The Pilkington research team
Faculty of Graduate Studies
The Pilkington research team
Chemistry Professor Melanie Pilkington has assembled a mini United Nations of young researchers to work with her in the highly specialized field of synthetic and structural organic chemistry.
“We come from all corners of the world, “ says Roland Acha, a PhD candidate from Bamenda, Cameroon and one of five graduate students working alongside Pilkington. “We bring all of our experiences here and it makes for a great learning environment.”
Pilkington also supervises master’s candidates Shari Venneri and Nicholas Hurley, both from Ontario, PhD candidate Roger Gumbau-Brisa, from Spain, and post-doctorate Qiang Wang, from China. Learning alongside the graduate students are undergraduate students Suchithra Guntur and Jeff Paul.
The personal chemistry is important, says Pilkington, when she talks about the factors that contribute to the students’ accomplishments.
“We are all working toward a common goal,” says Pilkington, one of Brock’s most accomplished scientists and a Tier 2 Canada Research Chair (CRC) in Novel Hybrid Materials. “We are celebrating our differences and working together to use everyone’s strongest skills to our advantage.”
The team recently received a five-year, $500,000 renewal of CRC funding. Their research is recognized by the world’s scientific community for having the potential to assist in developing smaller, lightweight components for electronic devices such as plastic transistors. Their lab is slated to relocate in Brock’s multimillion-dollar Cairns Family Health and Bioscience Research Complex, now under construction.
“I was attracted to study here for many reasons ,” says Gumbau-Brisa who transferred to the PhD program after one year of a master’s program. “Melanie is recognized for her research. The projects are interesting. You are working in very good facilities. And the funding for the projects is very important.”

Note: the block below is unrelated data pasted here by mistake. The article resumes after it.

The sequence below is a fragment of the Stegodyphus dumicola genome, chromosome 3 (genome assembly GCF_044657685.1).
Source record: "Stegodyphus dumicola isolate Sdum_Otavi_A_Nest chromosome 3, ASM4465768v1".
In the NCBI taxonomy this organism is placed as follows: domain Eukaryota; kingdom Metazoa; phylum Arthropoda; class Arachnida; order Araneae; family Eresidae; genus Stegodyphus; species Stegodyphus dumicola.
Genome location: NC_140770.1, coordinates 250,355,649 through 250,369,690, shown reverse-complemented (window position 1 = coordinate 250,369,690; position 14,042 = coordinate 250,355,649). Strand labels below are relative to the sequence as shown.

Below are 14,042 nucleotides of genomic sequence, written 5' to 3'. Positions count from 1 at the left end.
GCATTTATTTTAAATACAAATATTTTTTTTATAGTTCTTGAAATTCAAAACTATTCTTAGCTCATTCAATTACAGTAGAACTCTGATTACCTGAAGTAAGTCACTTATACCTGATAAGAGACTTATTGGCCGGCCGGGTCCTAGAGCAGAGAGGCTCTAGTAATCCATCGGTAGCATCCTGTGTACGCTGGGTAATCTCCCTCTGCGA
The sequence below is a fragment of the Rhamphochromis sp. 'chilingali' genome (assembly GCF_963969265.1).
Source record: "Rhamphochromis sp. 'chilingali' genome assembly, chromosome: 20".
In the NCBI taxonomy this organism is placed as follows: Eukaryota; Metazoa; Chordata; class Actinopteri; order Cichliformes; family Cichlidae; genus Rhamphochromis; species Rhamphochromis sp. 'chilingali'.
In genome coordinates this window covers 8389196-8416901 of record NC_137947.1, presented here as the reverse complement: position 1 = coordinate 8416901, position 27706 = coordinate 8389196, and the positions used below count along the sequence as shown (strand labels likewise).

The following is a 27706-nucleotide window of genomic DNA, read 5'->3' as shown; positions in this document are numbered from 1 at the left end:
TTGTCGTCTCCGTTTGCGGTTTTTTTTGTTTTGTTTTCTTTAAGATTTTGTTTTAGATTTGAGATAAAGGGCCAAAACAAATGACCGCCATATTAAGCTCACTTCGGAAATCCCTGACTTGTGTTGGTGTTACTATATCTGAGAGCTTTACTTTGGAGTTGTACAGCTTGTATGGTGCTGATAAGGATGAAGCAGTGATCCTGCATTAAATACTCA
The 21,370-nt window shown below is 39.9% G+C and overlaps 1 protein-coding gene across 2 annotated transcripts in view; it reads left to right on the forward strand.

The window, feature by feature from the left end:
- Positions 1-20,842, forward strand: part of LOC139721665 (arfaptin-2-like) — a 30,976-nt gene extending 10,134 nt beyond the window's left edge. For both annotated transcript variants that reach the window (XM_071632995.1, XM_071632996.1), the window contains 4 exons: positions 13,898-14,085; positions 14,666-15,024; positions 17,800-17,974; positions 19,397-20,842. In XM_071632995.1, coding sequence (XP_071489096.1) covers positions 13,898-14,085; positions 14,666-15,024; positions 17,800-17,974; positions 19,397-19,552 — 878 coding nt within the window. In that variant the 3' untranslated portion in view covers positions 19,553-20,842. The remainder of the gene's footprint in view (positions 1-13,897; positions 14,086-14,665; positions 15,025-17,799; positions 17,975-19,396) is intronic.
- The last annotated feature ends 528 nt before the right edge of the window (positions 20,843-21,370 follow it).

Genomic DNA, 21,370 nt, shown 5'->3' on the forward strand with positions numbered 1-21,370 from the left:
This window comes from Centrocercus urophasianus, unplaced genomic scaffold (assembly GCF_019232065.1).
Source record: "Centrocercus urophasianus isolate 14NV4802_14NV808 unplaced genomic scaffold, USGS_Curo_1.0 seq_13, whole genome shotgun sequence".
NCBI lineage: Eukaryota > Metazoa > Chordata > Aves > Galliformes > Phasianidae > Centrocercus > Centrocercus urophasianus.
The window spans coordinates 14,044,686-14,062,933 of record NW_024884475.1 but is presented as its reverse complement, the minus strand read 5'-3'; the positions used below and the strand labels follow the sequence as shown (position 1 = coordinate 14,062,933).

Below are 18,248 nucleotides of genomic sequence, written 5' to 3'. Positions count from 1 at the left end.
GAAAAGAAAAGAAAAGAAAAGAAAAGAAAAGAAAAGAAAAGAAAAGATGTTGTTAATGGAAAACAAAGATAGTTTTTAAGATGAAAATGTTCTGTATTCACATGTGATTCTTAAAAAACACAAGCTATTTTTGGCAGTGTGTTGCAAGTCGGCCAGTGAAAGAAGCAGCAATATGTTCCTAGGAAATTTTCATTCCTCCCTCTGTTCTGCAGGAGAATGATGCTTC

The students find themselves in the spotlight – a spotlight that brings a wealth of opportunities and, at the same time, carries some very high expectations. Topping the list of opportunities are experiences such as presenting at major conferences, here and internationally, and being involved in research collaborations with experts from around the world. As for the expectations, what sets each student apart is his or her ability to be an independent thinker, says Pilkington, and to possess the intuition and intellectual ability to apply concepts in individual situations.
“Our work in the lab is expanding my interest in chemistry and challenging me in ways I never imagined,” says Venneri.
The Pilkington research group has adopted a “bottom-up” approach for the preparation of electronic materials. They start from the molecules and modify them to make them suitable for creating a nanostructure which can conduct electricity. Organizing these molecules in one-, two- or three-dimensions is a challenge because it cannot be fully controlled. Using X-ray crystallography helps the researchers understand their physical properties in a solid state. Pilkington currently collaborates with researchers at the Xerox Research Centre of Canada, working towards developing tiny electronic devices that can be incorporated into display media that will have the properties of paper, but which will integrate seamlessly into the digital world.